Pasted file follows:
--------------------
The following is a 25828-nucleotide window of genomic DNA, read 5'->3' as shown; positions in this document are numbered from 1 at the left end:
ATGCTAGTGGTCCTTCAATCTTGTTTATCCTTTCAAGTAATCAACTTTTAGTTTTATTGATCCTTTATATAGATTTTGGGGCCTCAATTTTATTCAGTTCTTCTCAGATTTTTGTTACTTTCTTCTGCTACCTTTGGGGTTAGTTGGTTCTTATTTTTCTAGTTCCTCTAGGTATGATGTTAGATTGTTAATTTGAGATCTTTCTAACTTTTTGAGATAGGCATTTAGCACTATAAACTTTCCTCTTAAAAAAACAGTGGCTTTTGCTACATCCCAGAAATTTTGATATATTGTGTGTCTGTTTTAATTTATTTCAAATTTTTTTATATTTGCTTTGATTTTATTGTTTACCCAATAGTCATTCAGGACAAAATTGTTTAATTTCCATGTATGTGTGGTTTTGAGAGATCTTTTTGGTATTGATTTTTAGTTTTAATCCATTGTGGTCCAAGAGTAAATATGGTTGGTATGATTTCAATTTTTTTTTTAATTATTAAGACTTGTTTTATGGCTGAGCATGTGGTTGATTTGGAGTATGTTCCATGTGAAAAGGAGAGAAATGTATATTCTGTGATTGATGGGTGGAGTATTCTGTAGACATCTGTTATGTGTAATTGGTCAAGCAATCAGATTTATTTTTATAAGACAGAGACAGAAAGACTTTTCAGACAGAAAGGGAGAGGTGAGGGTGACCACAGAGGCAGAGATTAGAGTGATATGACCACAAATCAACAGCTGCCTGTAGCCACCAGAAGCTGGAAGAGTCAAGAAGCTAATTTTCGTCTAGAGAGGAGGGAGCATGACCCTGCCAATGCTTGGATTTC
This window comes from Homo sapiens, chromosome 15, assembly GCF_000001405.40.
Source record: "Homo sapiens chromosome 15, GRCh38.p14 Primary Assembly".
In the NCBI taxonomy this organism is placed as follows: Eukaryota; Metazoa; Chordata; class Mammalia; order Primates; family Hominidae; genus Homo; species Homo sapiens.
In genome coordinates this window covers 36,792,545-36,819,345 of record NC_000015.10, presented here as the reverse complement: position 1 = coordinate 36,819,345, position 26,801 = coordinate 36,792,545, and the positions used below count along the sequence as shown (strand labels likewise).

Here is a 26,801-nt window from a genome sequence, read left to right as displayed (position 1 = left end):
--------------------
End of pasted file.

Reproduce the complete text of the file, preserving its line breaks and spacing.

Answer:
The following is a 25828-nucleotide window of genomic DNA, read 5'->3' as shown; positions in this document are numbered from 1 at the left end:
ATGCTAGTGGTCCTTCAATCTTGTTTATCCTTTCAAGTAATCAACTTTTAGTTTTATTGATCCTTTATATAGATTTTGGGGCCTCAATTTTATTCAGTTCTTCTCAGATTTTTGTTACTTTCTTCTGCTACCTTTGGGGTTAGTTGGTTCTTATTTTTCTAGTTCCTCTAGGTATGATGTTAGATTGTTAATTTGAGATCTTTCTAACTTTTTGAGATAGGCATTTAGCACTATAAACTTTCCTCTTAAAAAAACAGTGGCTTTTGCTACATCCCAGAAATTTTGATATATTGTGTGTCTGTTTTAATTTATTTCAAATTTTTTTATATTTGCTTTGATTTTATTGTTTACCCAATAGTCATTCAGGACAAAATTGTTTAATTTCCATGTATGTGTGGTTTTGAGAGATCTTTTTGGTATTGATTTTTAGTTTTAATCCATTGTGGTCCAAGAGTAAATATGGTTGGTATGATTTCAATTTTTTTTTTAATTATTAAGACTTGTTTTATGGCTGAGCATGTGGTTGATTTGGAGTATGTTCCATGTGAAAAGGAGAGAAATGTATATTCTGTGATTGATGGGTGGAGTATTCTGTAGACATCTGTTATGTGTAATTGGTCAAGCAATCAGATTTATTTTTATAAGACAGAGACAGAAAGACTTTTCAGACAGAAAGGGAGAGGTGAGGGTGACCACAGAGGCAGAGATTAGAGTGATATGACCACAAATCAACAGCTGCCTGTAGCCACCAGAAGCTGGAAGAGTCAAGAAGCTAATTTTCGTCTAGAGAGGAGGGAGCATGACCCTGCCAATGCTTGGATTTC
This window comes from Homo sapiens, chromosome 15, assembly GCF_000001405.40.
Source record: "Homo sapiens chromosome 15, GRCh38.p14 Primary Assembly".
In the NCBI taxonomy this organism is placed as follows: Eukaryota; Metazoa; Chordata; class Mammalia; order Primates; family Hominidae; genus Homo; species Homo sapiens.
In genome coordinates this window covers 36,792,545-36,819,345 of record NC_000015.10, presented here as the reverse complement: position 1 = coordinate 36,819,345, position 26,801 = coordinate 36,792,545, and the positions used below count along the sequence as shown (strand labels likewise).

Here is a 26,801-nt window from a genome sequence, read left to right as displayed (position 1 = left end):